Top Reasons for using back button focus for wildlife photography

Top Reasons for using back button focus for wildlife photography

Back button focus, why I switched.

I primarily switched to back button focus because I shoot a lot of wildlife.  However, it benefits me for all the photography genres I focus on (see what I did there? complete accident, I’m useless at puns).

It’s a few years ago now since I heard about the concept of back button focus. At first I didn’t give a second thought, but then I started to think about the things that annoy me about the default focus/shutter button and decided to give it a try.

It may not seem like such a big deal which button you use to focus with. However, when you use the default half-click the shutter button to focus, you essentially have to refocus every time you take a shot.

Photographing long-tailed macaques in Penang National Park, Malaysia.

In wildlife photography when you often fire off many more shots than in other genres of photography, it can be a great benefit to keep the shutter and the focus button separate.

Back button focus on the Canon 7D mark ii

Top three reasons for swapping to back button focus now!

1.

Imagine you’re trying to focus on an animal that’s in amongst some branches.  It can be hard enough to manage to get the animal in focus using the autofocus in the first place.  Though, when you essentially have to refocus after every time you let go of the shutter button it can get messy!

Sometimes you’ll have your focus point spot on and your subject will be focused on in an instant. However, I bet you’ve experienced times when the autofocus is fooled or a branch gets in the way and it can take some time for your camera to refocus?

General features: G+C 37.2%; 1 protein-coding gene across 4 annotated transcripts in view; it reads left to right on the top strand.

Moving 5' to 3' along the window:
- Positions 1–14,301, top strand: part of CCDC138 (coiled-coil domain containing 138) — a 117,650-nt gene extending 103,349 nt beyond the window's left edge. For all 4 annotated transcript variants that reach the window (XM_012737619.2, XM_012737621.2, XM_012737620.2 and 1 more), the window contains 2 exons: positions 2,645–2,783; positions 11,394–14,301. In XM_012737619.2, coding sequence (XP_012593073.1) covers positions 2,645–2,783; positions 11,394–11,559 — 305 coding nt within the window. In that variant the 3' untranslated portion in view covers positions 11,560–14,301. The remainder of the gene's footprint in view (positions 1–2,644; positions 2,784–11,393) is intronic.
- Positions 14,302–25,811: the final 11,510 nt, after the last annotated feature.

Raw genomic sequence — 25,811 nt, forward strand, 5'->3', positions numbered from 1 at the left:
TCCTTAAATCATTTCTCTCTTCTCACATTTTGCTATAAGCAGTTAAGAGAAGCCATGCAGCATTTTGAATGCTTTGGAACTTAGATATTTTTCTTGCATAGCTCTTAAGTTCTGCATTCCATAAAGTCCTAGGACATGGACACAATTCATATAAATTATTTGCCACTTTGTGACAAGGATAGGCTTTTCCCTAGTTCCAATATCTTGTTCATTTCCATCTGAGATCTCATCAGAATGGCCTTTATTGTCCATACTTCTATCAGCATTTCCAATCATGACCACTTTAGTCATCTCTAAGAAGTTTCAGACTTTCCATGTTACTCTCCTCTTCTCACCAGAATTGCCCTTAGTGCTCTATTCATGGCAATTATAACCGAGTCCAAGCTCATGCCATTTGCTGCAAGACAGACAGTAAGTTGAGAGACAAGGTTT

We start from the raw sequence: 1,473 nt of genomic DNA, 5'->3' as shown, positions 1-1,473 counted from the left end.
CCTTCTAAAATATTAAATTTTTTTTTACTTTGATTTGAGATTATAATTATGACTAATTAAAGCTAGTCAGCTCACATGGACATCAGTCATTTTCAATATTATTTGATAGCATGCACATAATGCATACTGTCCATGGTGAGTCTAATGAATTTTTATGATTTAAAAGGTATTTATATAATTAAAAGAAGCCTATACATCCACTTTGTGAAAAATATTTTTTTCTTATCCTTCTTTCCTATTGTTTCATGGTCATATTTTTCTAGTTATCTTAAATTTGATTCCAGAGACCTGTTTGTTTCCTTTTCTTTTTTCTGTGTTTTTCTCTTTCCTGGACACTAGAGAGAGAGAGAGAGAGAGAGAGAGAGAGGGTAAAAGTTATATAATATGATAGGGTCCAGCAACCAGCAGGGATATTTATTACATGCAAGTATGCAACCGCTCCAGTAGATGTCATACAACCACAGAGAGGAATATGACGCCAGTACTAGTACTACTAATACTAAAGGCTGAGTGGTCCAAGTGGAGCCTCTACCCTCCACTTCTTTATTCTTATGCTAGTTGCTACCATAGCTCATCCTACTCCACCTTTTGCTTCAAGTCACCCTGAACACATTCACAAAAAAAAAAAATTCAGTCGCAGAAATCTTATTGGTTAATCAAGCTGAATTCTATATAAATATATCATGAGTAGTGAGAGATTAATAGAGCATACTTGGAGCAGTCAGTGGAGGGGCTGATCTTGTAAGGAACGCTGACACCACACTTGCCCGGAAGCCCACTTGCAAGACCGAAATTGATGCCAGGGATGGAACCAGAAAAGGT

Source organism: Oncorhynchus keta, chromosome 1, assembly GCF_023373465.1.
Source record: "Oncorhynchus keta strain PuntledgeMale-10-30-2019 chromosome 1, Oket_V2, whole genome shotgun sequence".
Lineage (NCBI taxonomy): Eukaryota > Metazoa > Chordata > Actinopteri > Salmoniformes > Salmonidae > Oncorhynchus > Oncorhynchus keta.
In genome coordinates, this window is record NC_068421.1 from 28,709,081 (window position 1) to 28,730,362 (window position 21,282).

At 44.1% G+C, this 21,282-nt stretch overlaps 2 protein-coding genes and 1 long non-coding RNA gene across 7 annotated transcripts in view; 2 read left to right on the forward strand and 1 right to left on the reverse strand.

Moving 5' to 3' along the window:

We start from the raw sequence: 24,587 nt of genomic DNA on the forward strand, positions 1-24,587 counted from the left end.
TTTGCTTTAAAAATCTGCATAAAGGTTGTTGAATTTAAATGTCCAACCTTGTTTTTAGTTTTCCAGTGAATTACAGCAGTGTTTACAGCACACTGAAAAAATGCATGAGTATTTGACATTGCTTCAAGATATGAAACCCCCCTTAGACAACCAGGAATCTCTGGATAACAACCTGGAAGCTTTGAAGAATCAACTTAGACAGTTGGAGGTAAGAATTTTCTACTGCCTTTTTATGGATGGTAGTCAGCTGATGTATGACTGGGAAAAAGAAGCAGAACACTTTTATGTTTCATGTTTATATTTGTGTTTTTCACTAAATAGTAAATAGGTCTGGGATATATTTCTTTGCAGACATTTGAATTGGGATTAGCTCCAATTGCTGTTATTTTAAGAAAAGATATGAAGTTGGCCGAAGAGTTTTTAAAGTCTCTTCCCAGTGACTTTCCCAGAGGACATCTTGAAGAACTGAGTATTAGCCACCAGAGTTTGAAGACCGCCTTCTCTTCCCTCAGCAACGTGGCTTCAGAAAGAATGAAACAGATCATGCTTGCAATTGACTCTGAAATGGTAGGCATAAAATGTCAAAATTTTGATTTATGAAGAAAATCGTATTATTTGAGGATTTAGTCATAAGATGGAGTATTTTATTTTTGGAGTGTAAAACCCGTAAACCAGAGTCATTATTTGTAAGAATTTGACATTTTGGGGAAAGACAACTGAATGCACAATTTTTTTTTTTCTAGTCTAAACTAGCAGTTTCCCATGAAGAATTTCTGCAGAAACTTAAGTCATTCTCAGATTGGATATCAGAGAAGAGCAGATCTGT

Using the back button focus, however, you can take the shot and leave the focus button alone.  As long as you haven’t moved or the bird flew to another branch the focus distance will be the same and you can fire away.

Redwing in Aberdour, Scotland

2.

Mostly when I shoot wildlife I use the servo function so that I can continuously track my subject.  However, this can get problematic when I want to focus on the eye of an animal and recompose for a better composition. I would have to switch to ‘one shot’ focus.

If using the default button I have to keep it half pressed, which can change my focus point.

However, by using the back button focus I can focus on the eye of the animal and let go of the button.  Then recompose and take my shot with the shutter button.  I essentially get the best of both worlds!!

Dusky langur in Penang National Forest, Malaysia

3.

My favourite reason for using the back button focus, however.  Is that I can switch to manual focus whenever I want without having to switch to manual focus on my lens. 

So in the previous example of trying to photograph an animal in amongst branches, the auto-focus simply may not be able to find what you want to focus on. 

It’s then very easy to focus manually and press the shutter button.  Normally the firing of the shutter would trigger the autofocus again and ruin my focus.

Red squirrel in Aviemore, Scotland

If you can identify with some of the frustrations of the default focus button, I encourage you to make the switch now you won’t regret it.

Except for those times you give the camera to a friend to take a picture of you, and you get a blurry unrecognisable image back….

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